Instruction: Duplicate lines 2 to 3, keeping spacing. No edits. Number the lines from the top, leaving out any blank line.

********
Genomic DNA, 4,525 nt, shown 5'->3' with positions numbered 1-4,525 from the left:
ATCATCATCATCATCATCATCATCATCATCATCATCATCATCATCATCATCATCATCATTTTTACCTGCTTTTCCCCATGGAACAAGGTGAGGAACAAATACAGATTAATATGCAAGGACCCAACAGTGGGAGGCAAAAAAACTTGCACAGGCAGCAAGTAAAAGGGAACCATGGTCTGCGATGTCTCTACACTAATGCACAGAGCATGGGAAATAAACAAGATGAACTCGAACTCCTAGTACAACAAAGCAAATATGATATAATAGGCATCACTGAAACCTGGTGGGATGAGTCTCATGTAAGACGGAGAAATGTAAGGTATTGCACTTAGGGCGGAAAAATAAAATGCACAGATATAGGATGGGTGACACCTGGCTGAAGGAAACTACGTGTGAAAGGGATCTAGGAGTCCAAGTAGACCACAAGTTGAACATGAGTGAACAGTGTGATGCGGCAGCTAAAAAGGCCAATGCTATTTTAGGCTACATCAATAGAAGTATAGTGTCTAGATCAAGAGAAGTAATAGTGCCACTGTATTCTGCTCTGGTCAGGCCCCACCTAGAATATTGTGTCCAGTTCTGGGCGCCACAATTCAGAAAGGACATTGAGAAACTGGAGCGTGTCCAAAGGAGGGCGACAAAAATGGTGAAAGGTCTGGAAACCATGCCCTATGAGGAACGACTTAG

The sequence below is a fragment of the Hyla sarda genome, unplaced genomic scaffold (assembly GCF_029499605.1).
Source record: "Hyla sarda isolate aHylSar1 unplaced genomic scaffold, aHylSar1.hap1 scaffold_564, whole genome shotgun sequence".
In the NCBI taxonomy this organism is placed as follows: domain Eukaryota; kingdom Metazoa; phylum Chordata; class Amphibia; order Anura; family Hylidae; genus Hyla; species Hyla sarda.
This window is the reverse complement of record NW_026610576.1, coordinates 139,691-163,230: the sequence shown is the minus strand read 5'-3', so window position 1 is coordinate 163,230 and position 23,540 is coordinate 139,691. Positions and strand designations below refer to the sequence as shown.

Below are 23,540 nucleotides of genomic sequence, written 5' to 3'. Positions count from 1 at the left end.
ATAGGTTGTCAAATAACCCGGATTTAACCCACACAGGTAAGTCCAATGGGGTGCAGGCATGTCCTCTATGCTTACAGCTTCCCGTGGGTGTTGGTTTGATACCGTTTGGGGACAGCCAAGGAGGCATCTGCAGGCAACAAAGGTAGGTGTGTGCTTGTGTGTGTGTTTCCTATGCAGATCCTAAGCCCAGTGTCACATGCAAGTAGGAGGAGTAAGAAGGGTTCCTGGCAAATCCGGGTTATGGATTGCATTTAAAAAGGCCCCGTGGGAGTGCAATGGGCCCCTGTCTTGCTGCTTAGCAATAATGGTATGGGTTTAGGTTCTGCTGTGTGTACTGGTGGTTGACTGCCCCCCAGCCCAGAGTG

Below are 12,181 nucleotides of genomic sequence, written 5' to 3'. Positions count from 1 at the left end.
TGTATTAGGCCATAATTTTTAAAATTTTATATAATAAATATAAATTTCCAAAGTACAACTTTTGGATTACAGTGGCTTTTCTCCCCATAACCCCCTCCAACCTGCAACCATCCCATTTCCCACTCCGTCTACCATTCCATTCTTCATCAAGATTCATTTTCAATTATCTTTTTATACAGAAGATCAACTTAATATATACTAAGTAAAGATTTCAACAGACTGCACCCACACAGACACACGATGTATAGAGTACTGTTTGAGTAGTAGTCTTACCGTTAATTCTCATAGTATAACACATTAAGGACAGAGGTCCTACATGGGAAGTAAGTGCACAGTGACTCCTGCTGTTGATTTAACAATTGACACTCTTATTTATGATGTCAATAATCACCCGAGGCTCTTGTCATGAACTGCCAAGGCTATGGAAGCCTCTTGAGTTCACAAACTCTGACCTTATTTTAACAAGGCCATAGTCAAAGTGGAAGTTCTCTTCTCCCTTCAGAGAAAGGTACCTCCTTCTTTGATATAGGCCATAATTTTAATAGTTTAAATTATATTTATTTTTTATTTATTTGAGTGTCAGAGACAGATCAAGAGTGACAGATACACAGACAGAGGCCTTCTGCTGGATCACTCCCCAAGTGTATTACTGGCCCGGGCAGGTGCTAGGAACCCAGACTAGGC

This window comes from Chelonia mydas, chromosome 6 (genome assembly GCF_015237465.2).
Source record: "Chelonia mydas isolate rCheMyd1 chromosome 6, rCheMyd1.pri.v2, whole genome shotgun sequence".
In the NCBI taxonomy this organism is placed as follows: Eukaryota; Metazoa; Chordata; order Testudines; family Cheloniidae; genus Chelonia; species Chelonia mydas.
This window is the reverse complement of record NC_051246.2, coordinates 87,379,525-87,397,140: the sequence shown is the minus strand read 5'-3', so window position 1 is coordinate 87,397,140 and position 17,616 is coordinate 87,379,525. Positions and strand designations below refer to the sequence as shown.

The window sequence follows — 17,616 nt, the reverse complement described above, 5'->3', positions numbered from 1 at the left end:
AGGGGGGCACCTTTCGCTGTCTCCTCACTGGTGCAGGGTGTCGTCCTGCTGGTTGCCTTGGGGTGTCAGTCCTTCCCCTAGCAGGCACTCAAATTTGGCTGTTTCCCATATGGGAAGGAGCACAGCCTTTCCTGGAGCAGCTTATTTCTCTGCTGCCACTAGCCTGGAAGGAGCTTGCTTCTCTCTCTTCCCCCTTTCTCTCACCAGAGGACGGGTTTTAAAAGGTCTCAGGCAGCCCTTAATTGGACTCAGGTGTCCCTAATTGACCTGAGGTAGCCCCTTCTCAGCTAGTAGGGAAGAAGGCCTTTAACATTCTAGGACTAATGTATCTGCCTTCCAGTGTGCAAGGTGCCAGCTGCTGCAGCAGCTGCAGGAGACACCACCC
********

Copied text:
ATCATCATCATCATCATCATCATCATCATCATCATCATCATCATCATCATCATCATCATTTTTACCTGCTTTTCCCCATGGAACAAGGTGAGGAACAAATACAGATTAATATGCAAGGACCCAACAGTGGGAGGCAAAAAAACTTGCACAGGCAGCAAGTAAAAGGGAACCATGGTCTGCGATGTCTCTACACTAATGCACAGAGCATGGGAAATAAACAAGATGAACTCGAACTCCTAGTACAACAAAGCAAATATGATATAATAGGCATCACTGAAACCTGGTGGGATGAGTCTCATGTAAGACGGAGAAATGTAAGGTATTGCACTTAGGGCGGAAAAATAAAATGCACAGATATAGGATGGGTGACACCTGGCTGAAGGAAACTACGTGTGAAAGGGATCTAGGAGTCCAAGTAGACCACAAGTTGAACATGAGTGAACAGTGTGATGCGGCAGCTAAAAAGGCCAATGCTATTTTAGGCTACATCAATAGAAGTATAGTGTCTAGATCAAGAGAAGTAATAGTGCCACTGTATTCTGCTCTGGTCAGGCCCCACCTAGAATATTGTGTCCAGTTCTGGGCGCCACAATTCAGAAAGGACATTGAGAAACTGGAGCGTGTCCAAAGGAGGGCGACAAAAATGGTGAAAGGTCTGGAAACCATGCCCTATGAGGAACGACTTAG

The sequence below is a fragment of the Hyla sarda genome, unplaced genomic scaffold (assembly GCF_029499605.1).